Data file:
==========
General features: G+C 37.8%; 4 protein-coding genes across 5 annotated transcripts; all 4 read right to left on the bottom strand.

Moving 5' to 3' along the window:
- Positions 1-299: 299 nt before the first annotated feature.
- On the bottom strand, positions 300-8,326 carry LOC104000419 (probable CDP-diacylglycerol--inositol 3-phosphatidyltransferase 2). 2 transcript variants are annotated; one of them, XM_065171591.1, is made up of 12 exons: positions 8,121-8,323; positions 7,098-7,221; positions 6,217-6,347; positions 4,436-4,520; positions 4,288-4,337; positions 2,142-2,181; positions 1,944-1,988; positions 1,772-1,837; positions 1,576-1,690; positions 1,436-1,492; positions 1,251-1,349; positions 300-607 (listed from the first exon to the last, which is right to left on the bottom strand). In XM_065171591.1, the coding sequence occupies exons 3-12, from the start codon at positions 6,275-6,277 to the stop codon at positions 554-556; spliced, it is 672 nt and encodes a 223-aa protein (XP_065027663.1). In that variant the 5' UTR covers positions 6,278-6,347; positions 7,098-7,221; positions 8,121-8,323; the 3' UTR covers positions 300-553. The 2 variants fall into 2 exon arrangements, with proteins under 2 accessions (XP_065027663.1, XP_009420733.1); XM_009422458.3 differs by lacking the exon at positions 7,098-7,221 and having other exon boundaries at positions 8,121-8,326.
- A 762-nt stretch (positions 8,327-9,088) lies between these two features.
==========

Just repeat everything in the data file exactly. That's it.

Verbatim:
General features: G+C 37.8%; 4 protein-coding genes across 5 annotated transcripts; all 4 read right to left on the bottom strand.

Moving 5' to 3' along the window:
- Positions 1-299: 299 nt before the first annotated feature.
- On the bottom strand, positions 300-8,326 carry LOC104000419 (probable CDP-diacylglycerol--inositol 3-phosphatidyltransferase 2). 2 transcript variants are annotated; one of them, XM_065171591.1, is made up of 12 exons: positions 8,121-8,323; positions 7,098-7,221; positions 6,217-6,347; positions 4,436-4,520; positions 4,288-4,337; positions 2,142-2,181; positions 1,944-1,988; positions 1,772-1,837; positions 1,576-1,690; positions 1,436-1,492; positions 1,251-1,349; positions 300-607 (listed from the first exon to the last, which is right to left on the bottom strand). In XM_065171591.1, the coding sequence occupies exons 3-12, from the start codon at positions 6,275-6,277 to the stop codon at positions 554-556; spliced, it is 672 nt and encodes a 223-aa protein (XP_065027663.1). In that variant the 5' UTR covers positions 6,278-6,347; positions 7,098-7,221; positions 8,121-8,323; the 3' UTR covers positions 300-553. The 2 variants fall into 2 exon arrangements, with proteins under 2 accessions (XP_065027663.1, XP_009420733.1); XM_009422458.3 differs by lacking the exon at positions 7,098-7,221 and having other exon boundaries at positions 8,121-8,326.
- A 762-nt stretch (positions 8,327-9,088) lies between these two features.